As you have seen in the lab, precipitation reactions have a characteristic "look" to them. A solid that was not present before appears in the solution. This solid is one (or sometimes both) of the products of the reaction. When no solid appears, no reaction has taken place.
To understand what is happening on the level of atoms it is important to remember that the reactants are ionic compounds and act as electrolytes in water. That means ions are present. So a solution of silver nitrate doesn't actually contain AgNO3, but rather contains Ag+ and NO3- ions. A conductivity test confirms the presence of these ions.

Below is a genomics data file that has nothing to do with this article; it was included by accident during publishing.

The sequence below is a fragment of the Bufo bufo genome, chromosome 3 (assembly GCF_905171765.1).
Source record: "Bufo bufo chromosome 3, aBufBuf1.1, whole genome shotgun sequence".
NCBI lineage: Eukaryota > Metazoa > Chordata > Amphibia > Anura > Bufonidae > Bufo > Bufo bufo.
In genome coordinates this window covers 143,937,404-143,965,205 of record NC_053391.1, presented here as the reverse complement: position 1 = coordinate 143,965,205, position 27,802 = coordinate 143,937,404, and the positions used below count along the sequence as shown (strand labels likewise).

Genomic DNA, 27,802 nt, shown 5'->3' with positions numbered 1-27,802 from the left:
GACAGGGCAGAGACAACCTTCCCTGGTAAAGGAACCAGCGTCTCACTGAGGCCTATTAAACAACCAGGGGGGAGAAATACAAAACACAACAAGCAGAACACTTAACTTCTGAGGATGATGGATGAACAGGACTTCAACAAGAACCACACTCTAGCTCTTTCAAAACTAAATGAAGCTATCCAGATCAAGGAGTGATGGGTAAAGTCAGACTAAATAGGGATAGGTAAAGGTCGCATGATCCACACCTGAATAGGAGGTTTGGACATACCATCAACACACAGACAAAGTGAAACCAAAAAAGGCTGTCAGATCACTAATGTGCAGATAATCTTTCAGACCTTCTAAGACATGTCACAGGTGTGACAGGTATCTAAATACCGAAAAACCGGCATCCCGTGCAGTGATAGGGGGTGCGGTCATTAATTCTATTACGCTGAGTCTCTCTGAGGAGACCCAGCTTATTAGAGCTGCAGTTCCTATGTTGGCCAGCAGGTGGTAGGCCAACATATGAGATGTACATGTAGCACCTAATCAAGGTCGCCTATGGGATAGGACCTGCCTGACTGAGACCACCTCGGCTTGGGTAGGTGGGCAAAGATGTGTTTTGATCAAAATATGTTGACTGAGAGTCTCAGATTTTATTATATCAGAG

Thus when silver nitrate solution is added to, let's say, sodium chromate solution (containing Na+ and CrO42- ions), the reaction which occurs takes place among the ions, not the groups of atoms written as formulas on the containers. This is true for all precipitation reactions.